So you’ve worked out your taxes and you don’t owe anything (yay!), but you still have unused tax credits. What to do? Strategically, you could carry over some of your tax credits to gain future rewards. Here are five ways you can benefit for your student tax credits:
First-Time Donor’s Super Tax Credit (FDSC)
As a cash-strapped student, your charitable donations may be limited. However, saving your donation receipts can pay off down the road. You can save them for up to five years and claim them when you have substantial earnings.
Since your tax credit increases to 29% from 15% on total donation amounts over $200, it may be worthwhile to save them so more of your donation dollars receive the larger credit. But there’s more! If you haven’t claimed any donations in the prior five years, the FDSC will provide an additional 25% tax credit for a first-time donor on up to $1,000 worth of donations.
These can be carried over for up to 12 months. You can decide which of the two tax years is most advantageous to claim (usually in the lower income year).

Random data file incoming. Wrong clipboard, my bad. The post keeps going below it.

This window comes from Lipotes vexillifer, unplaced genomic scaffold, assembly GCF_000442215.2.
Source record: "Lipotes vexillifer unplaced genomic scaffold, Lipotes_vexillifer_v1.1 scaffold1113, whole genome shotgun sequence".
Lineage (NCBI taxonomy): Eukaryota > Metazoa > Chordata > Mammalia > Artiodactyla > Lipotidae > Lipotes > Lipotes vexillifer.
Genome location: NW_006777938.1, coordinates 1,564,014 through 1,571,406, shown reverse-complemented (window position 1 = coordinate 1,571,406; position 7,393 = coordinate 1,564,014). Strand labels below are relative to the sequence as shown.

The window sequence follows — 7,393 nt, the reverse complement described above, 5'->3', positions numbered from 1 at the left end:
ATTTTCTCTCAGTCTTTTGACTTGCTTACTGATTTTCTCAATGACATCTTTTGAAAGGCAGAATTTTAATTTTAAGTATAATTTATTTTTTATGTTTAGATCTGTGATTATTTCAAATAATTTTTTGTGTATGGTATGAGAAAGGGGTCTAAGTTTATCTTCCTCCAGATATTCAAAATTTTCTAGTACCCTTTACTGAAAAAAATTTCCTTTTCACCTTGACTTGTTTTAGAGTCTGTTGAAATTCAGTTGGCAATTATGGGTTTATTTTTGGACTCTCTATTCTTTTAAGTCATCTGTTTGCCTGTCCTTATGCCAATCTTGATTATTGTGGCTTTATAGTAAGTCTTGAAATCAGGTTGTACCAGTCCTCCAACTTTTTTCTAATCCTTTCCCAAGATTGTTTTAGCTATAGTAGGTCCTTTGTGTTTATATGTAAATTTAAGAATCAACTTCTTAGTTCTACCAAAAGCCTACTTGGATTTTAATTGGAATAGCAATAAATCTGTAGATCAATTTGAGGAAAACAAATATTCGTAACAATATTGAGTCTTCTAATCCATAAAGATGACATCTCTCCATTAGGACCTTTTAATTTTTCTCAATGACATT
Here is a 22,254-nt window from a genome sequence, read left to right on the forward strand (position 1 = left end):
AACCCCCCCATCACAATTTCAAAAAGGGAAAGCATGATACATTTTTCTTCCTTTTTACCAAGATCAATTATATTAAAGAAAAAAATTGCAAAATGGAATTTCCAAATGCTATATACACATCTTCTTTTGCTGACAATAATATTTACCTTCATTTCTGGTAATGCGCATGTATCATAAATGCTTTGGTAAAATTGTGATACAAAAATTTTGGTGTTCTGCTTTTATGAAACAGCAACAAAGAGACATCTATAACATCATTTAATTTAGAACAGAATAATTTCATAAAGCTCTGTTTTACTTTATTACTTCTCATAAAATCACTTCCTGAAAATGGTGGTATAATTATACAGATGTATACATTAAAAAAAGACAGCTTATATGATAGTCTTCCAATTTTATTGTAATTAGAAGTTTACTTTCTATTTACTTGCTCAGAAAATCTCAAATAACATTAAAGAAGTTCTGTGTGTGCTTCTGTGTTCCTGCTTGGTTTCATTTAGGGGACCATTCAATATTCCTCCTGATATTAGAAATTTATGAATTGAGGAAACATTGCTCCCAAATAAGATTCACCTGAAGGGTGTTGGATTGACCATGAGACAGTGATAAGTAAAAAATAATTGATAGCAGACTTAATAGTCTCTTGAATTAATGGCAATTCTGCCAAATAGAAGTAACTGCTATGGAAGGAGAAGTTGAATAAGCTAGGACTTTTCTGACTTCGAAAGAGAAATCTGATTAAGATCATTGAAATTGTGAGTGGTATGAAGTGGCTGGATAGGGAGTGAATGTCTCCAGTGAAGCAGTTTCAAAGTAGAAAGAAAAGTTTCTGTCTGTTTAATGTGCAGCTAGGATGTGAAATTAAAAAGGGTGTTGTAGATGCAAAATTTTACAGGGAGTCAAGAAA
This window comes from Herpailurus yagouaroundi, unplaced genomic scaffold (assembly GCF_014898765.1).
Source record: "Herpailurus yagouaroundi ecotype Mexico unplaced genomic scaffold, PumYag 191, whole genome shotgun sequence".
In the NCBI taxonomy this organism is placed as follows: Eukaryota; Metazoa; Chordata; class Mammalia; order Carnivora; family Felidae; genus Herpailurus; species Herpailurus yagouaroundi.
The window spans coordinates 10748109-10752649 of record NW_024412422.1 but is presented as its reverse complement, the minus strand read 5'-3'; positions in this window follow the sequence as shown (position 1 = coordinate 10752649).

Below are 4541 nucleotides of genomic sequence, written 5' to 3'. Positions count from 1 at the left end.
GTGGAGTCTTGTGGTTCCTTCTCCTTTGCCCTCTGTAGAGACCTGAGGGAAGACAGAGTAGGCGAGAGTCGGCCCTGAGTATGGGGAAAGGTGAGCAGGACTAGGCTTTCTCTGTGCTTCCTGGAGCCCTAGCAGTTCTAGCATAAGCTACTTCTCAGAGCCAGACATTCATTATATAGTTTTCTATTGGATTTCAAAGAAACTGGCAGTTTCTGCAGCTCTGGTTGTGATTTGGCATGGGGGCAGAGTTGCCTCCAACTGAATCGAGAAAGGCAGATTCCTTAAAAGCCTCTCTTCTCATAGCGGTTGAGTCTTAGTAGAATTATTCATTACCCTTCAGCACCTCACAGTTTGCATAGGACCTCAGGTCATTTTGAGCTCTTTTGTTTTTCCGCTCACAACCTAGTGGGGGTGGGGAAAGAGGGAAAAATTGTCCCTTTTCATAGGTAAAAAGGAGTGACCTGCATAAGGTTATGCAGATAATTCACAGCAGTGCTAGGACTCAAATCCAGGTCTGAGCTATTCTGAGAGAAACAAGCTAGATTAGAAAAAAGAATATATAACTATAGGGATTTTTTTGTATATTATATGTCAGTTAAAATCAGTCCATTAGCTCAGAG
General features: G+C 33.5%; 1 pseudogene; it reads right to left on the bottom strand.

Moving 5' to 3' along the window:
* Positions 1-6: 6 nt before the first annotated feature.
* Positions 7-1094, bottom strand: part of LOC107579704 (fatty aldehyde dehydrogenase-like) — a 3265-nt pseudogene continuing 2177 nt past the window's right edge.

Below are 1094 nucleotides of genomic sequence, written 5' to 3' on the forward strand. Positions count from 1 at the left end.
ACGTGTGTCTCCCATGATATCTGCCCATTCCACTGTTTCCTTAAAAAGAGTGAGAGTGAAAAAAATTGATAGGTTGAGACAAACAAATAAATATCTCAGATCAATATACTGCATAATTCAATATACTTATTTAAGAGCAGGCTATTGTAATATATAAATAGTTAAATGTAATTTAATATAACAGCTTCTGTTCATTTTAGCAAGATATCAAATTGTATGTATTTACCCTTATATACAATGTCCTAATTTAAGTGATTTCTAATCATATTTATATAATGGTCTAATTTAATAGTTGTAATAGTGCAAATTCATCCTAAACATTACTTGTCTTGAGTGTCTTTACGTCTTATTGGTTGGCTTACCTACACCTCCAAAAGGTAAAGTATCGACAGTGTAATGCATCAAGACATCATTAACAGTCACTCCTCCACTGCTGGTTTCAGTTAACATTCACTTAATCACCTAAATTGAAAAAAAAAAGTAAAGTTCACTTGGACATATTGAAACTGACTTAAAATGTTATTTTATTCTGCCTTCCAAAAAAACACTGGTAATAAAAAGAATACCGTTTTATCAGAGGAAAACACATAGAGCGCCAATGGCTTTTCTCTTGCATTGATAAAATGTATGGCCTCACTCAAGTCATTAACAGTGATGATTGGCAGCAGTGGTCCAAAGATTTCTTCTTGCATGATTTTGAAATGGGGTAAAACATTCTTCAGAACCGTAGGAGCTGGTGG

Education and textbook credits
“Nothing lasts forever” is especially true with tax credits. Both the education and textbook credits, which are based on your months enrolled, end after 2016. This means you can use them for 2016 or carry them forward to future years. You must start claiming these in the first year you have to pay tax.
The great news is that your tuition is tax deductible. Although you may not need it now, it too can be carried over for when you do. You can also transfer credits to your spouse, parents, or grandparents. However, if you want to transfer you should do it now. Otherwise, by carrying it forward, the credits can only be claimed by you in future years.
Interest paid on government student loans
This credit may seem trivial during the time that you are in school, but it’s a very welcome tax break once you’re actually bringing in income. You can carry the interest forward and apply it for up to five years after it was paid.
If you’re underemployed during the first few years after graduating, it’s likely worth carrying over to a year(s) when you really need it.
A moving experience
If you’re moving to a job at least 40 kilometres away, you can claim moving expenses. If you move for a new job after graduation (say starting in June), it may be better to carry your moving expenses over to the following year when you’ll have a full year’s earnings.
Bonus tip: You can also claim moving expenses if you move from your place of study to take a summer job during summer break.